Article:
Meanwhile, at Palace there is a considerable and growing negative mood around the place. A bad run of form has seen their good start to the season somewhat go to waste, and a 3-0 home defeat to Burnley last weekend has brought those tensions to a head. Manager Roy Hodgson admitted the performance wasn’t good enough and many Palace fans have had enough. With the supporters group Holmesdale Fanatics putting up a banner outside the club’s training ground, which criticised the team and the manager, suggesting Hodgson should go.
Many have seen this coming with the recent form described described on the Crystal Palace podcast “Five Year Plan” as “the perfect storm of shit”. Whilst Ed Aarons pointed out back in his Guardian pre-season preview for Crystal Palace that: “there is a growing anxiety among some fans over what the future may bring.”
The contrasting angst at Palace compared to the joy at Albion seems to be drawn largely from the teams differing styles of play rather than just results. After all Crystal Palace are two places and three points higher in the league table than Brighton.
Whilst Roy Hodgson’s team have failed to inspire with their football of late, Graham Potter’s Albion have been playing an exciting and attacking brand of football which has earned widespread praise, even if it has not accumulated the points those performances have at times deserved. As well as many pundits, this praise has also come from those right at the top of the game, including Pep Guardiola, who described Graham Potter as the best English manager around, sorry Roy.
The build-up to Monday’s match has been somewhat dominated by Zaha’s recent and anticipated continued absence from the Palace team, especially with their poor record without him being well-known. Yet, with a wage bill the size of Palace’s you’d have thought they’d have the depth to persevere without him, but that poor record suggests otherwise.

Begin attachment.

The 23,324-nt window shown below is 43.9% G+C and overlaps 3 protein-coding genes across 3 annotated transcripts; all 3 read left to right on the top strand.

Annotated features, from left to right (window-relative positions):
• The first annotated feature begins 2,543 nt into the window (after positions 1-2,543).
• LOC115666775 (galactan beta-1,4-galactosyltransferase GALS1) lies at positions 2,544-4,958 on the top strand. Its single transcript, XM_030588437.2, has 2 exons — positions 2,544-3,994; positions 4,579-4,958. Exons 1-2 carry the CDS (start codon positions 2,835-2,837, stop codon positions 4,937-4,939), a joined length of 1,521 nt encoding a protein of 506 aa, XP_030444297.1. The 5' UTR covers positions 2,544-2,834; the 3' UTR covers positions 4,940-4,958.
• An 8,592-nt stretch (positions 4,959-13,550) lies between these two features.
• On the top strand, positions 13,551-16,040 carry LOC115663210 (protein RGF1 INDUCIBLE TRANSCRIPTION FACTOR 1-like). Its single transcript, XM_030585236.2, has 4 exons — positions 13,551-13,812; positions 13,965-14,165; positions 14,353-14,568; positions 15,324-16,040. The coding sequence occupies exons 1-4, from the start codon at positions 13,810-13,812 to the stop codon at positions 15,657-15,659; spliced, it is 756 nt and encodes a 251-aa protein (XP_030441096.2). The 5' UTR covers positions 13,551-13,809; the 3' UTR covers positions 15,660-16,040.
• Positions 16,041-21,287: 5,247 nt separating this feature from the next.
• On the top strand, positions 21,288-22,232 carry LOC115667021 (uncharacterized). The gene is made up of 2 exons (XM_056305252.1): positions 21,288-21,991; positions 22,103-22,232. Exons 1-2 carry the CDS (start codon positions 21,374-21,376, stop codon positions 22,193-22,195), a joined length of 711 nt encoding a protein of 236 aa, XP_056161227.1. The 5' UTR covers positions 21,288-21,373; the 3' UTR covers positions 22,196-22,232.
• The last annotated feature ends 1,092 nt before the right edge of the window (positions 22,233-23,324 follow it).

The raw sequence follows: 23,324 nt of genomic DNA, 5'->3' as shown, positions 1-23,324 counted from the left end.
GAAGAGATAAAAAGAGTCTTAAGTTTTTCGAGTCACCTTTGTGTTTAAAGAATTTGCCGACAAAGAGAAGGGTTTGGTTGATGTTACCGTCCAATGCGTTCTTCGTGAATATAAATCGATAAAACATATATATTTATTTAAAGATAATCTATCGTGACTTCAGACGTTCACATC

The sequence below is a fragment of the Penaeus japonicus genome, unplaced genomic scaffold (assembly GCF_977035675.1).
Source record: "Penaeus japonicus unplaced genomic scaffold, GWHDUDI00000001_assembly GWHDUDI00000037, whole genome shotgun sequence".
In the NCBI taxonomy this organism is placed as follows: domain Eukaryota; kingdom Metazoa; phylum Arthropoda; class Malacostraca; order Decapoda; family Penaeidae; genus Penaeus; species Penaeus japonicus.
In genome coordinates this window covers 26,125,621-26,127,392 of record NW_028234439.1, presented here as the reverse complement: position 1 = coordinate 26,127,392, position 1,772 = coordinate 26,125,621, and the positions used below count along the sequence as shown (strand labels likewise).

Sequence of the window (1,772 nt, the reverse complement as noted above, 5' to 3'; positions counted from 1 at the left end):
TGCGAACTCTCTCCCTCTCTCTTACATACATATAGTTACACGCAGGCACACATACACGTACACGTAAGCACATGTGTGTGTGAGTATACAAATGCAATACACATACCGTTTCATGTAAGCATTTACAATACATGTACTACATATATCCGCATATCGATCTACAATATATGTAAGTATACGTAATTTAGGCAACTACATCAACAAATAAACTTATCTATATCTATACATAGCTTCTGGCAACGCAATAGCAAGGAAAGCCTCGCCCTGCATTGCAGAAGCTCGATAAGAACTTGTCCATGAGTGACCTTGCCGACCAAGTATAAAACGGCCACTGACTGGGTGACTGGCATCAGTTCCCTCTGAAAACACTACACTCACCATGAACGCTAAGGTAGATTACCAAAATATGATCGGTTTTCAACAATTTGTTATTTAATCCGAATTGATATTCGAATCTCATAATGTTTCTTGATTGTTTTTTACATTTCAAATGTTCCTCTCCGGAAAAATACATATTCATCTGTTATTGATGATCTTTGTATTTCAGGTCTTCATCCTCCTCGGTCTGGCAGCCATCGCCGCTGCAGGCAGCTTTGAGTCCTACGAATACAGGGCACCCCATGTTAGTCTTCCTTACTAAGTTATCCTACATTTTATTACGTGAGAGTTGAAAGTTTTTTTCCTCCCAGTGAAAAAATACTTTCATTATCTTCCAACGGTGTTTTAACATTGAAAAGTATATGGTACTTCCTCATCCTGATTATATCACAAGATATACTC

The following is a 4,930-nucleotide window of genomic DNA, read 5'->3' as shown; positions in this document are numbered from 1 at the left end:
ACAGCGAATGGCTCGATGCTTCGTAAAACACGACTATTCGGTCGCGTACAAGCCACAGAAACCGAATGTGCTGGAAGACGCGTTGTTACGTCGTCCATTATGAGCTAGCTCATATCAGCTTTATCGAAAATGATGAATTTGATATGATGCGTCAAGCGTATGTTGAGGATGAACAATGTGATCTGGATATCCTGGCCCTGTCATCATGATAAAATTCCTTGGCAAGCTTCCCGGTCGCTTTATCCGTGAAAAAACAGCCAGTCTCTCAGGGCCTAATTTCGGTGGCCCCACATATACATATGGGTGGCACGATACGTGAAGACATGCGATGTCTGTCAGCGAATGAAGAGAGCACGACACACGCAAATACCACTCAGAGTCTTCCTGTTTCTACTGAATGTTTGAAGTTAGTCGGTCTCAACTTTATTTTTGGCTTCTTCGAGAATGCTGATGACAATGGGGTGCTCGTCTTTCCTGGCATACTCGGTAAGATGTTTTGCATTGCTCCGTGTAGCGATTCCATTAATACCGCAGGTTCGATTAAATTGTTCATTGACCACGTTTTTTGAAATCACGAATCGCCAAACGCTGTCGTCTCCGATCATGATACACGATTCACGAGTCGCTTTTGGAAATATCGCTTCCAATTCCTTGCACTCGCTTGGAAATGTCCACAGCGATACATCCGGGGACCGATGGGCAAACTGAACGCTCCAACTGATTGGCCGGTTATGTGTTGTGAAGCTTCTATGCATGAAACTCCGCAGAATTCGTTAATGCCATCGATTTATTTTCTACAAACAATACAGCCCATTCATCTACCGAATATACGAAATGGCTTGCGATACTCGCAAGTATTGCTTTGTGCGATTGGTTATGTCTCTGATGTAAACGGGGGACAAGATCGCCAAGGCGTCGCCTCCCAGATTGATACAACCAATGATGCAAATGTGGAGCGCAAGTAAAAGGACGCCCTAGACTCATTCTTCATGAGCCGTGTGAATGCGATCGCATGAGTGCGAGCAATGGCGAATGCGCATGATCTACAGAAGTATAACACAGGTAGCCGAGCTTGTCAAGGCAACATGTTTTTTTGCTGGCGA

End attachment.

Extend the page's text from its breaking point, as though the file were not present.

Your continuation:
Albion themselves have had to deal with a number of absentees over recent games and yet still found a formula to go on their best run of the season and now with many of those players returning from injury, have options to tweak and alter that formula if required.
A win on Monday night would not only put Albion ahead of their rivals in the league table, but also gives them an opportunity to finish above them in the league table for only the 3rd time since 1985. Could Albion’s fortunes compared to its rivals be on the turn?
Fellow Albion fans may feel as if the tides are turning in the club’s favour, after all since the introduction of the Premier League in 1992 the clubs have never been more closely matched. But, we should be wary of Palace’s strengths and track record. Despite their troubles and all the angst, they remain a good topflight team. A team who have proven many times before that when it looks like the chips are down, they are still capable of pulling out an impressive run of results.
And with Palace having a match against relegation threatened Fulham to follow the derby, they may need to do just that.
The mood at Brighton is far more optimistic, but the draw at home with Villa last time out was yet another example of results not matching the often impressive performances and means relegation worries persist. If that trend continues they too will also continue to look nervously over their shoulder at the fortunes of Fulham and others.
The stage is set for an intriguing and exciting derby match on Monday night. And just like in 2013 it’s one that could have lasting consequences on the fortunes of both teams for many season to come.